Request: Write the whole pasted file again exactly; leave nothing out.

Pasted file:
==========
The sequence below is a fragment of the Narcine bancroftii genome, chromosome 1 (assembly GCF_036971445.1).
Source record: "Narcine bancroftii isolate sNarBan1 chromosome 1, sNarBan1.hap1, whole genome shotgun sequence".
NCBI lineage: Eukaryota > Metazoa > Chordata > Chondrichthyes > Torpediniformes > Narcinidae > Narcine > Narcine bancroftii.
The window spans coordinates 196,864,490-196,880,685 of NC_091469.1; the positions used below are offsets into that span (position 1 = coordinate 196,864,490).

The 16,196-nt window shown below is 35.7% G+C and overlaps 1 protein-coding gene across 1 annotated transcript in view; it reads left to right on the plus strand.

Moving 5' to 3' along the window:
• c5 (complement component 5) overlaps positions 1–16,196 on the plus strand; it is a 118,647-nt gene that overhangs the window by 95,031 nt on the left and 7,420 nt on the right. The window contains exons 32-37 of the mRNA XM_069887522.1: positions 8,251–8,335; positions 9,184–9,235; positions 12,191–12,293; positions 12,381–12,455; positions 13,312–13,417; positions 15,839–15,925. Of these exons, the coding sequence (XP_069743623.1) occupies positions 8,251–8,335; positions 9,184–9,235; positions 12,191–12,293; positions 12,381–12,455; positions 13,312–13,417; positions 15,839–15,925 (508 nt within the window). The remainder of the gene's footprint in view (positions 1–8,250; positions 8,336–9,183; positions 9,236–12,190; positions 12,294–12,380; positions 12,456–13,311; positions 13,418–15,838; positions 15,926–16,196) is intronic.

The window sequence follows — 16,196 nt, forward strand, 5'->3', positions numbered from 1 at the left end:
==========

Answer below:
The sequence below is a fragment of the Narcine bancroftii genome, chromosome 1 (assembly GCF_036971445.1).
Source record: "Narcine bancroftii isolate sNarBan1 chromosome 1, sNarBan1.hap1, whole genome shotgun sequence".
NCBI lineage: Eukaryota > Metazoa > Chordata > Chondrichthyes > Torpediniformes > Narcinidae > Narcine > Narcine bancroftii.
The window spans coordinates 196,864,490-196,880,685 of NC_091469.1; the positions used below are offsets into that span (position 1 = coordinate 196,864,490).

The 16,196-nt window shown below is 35.7% G+C and overlaps 1 protein-coding gene across 1 annotated transcript in view; it reads left to right on the plus strand.

Moving 5' to 3' along the window:
• c5 (complement component 5) overlaps positions 1–16,196 on the plus strand; it is a 118,647-nt gene that overhangs the window by 95,031 nt on the left and 7,420 nt on the right. The window contains exons 32-37 of the mRNA XM_069887522.1: positions 8,251–8,335; positions 9,184–9,235; positions 12,191–12,293; positions 12,381–12,455; positions 13,312–13,417; positions 15,839–15,925. Of these exons, the coding sequence (XP_069743623.1) occupies positions 8,251–8,335; positions 9,184–9,235; positions 12,191–12,293; positions 12,381–12,455; positions 13,312–13,417; positions 15,839–15,925 (508 nt within the window). The remainder of the gene's footprint in view (positions 1–8,250; positions 8,336–9,183; positions 9,236–12,190; positions 12,294–12,380; positions 12,456–13,311; positions 13,418–15,838; positions 15,926–16,196) is intronic.

The window sequence follows — 16,196 nt, forward strand, 5'->3', positions numbered from 1 at the left end: